Immigration, Migration and Demographic Polarization in the U.S., 1995-2000

Brad Foster, University of Washington

Some evidence suggests that the selective migration patterns of immigrants and natives in the U.S. during the 1980s and 1990s contributed to demographic polarization along the lines of ethnicity, race, age, income, and education. The implied assumption that this polarization was driven by native “flight” has been heavily scrutinized, however, and the extent and importance of polarization on a national scale relies on the continuation of selective migration patterns. I examine 1995-2000 county migration data for evidence of such continuation and question the native "flight" assumption. Results show that polarizing selective migration patterns continued into the late 1990s. Net of other factors, counties with larger immigrant inflow rates experienced greater native outmigration. Moreover, the distance traveled by native migrants increased as a function of immigration in surrounding counties. These findings support the implicit native “flight” assumption and reiterate the importance of extra-local effects for migration studies.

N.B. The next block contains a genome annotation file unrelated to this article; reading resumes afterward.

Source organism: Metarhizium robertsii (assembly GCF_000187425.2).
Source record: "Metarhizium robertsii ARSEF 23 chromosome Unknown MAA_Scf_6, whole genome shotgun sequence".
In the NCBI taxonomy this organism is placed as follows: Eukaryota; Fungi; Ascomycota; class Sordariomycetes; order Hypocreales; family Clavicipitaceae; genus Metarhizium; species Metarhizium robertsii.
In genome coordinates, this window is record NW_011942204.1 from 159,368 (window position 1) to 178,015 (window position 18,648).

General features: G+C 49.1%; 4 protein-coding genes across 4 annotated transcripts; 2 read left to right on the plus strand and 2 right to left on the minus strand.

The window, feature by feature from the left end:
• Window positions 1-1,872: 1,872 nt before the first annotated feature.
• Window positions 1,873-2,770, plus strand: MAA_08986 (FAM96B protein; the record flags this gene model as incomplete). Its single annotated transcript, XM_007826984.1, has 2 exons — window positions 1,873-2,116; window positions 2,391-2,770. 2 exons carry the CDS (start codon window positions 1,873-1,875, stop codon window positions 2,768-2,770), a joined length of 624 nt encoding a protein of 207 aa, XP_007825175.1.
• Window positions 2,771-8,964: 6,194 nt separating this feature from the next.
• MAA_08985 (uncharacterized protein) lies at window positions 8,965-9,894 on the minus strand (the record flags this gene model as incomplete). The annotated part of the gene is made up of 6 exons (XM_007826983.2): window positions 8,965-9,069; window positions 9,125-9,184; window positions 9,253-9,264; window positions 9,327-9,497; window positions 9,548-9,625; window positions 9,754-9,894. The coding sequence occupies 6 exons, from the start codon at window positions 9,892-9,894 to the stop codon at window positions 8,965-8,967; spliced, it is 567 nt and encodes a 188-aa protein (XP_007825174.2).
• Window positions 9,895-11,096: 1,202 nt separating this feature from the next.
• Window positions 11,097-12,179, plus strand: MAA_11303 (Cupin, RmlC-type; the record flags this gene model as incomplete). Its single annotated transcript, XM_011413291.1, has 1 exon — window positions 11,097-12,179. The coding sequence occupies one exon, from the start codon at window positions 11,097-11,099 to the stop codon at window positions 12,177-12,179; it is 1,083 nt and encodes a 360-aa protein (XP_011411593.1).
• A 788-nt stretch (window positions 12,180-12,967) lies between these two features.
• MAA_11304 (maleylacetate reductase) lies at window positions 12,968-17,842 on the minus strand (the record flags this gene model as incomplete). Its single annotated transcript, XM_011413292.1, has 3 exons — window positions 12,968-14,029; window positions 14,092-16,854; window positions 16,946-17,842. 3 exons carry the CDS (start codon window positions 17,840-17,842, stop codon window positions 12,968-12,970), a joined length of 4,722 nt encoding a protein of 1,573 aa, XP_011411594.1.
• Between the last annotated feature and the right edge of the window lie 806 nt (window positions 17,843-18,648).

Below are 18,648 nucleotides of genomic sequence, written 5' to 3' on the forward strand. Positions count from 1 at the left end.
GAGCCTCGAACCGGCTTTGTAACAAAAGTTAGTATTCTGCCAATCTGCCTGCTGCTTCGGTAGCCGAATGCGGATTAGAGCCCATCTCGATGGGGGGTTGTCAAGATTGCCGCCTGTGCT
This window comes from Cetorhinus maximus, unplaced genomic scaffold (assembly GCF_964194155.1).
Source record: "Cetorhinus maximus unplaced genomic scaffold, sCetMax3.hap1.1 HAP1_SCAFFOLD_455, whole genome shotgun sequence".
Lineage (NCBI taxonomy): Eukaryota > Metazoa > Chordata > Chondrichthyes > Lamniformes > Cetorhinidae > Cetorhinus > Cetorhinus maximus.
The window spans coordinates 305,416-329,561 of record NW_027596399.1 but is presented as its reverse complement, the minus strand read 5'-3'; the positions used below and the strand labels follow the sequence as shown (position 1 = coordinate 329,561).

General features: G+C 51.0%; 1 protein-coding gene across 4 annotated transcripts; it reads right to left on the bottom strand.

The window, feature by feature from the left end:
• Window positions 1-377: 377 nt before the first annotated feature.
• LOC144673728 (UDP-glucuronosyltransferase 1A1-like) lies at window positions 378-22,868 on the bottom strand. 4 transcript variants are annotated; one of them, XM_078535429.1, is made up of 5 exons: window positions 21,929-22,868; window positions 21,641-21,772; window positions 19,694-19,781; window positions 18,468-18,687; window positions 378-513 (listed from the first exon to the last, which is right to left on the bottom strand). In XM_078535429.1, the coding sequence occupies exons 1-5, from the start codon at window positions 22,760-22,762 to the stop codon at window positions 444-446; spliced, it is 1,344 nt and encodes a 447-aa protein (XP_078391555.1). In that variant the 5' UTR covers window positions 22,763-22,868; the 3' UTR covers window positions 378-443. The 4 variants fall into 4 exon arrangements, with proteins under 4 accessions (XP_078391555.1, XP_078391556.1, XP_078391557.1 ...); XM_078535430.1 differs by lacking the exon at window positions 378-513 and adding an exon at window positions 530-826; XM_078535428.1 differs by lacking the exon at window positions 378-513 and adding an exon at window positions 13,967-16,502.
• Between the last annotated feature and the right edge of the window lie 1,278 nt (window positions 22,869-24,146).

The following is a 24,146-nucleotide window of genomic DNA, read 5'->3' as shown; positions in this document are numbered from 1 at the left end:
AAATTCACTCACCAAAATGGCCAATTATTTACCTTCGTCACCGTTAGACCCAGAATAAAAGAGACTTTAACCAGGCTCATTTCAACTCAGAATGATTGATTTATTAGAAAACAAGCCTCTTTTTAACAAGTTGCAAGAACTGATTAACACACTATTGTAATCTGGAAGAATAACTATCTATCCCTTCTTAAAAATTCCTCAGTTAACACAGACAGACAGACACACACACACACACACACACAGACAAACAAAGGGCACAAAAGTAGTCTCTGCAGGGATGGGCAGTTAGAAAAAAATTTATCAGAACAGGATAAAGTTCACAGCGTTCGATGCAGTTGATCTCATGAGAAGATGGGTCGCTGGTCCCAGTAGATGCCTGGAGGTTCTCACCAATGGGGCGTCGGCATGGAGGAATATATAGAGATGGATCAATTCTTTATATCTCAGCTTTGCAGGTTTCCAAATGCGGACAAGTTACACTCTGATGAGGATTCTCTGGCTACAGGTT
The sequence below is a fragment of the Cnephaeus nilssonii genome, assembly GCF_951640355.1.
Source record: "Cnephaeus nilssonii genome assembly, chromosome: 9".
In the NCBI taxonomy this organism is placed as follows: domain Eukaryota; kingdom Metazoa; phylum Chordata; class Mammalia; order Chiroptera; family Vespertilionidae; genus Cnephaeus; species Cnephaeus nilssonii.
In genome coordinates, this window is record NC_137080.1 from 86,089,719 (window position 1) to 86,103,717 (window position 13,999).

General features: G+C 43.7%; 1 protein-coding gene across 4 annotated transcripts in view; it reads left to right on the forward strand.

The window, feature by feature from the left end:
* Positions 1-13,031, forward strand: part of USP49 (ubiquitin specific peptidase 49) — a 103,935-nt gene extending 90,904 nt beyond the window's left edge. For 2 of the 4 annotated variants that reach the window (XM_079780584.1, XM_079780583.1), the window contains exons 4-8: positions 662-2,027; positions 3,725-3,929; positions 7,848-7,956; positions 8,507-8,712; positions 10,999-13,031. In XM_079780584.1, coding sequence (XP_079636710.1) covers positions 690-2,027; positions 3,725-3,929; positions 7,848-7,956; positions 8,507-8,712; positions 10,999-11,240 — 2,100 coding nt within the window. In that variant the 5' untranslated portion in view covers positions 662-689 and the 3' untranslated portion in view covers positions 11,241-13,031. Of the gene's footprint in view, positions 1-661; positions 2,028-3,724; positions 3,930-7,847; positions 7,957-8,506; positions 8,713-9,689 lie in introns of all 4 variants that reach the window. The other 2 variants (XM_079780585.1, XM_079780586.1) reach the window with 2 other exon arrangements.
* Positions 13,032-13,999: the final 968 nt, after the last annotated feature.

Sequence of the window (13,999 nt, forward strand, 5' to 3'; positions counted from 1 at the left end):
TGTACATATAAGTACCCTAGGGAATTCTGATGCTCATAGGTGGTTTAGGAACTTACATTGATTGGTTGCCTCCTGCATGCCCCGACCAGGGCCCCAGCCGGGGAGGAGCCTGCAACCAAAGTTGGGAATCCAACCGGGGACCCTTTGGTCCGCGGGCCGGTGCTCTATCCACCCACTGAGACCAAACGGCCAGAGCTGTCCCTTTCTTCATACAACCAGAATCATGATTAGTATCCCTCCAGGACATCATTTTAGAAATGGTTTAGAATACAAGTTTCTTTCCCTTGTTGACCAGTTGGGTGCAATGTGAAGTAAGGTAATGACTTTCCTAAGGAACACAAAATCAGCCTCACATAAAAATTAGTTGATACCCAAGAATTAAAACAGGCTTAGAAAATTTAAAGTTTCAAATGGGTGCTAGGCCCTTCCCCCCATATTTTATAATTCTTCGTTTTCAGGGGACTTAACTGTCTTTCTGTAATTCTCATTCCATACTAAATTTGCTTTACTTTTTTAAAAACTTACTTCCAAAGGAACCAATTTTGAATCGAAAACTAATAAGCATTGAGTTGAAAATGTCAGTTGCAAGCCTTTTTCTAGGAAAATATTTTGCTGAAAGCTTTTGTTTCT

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Presented in Poster Session 8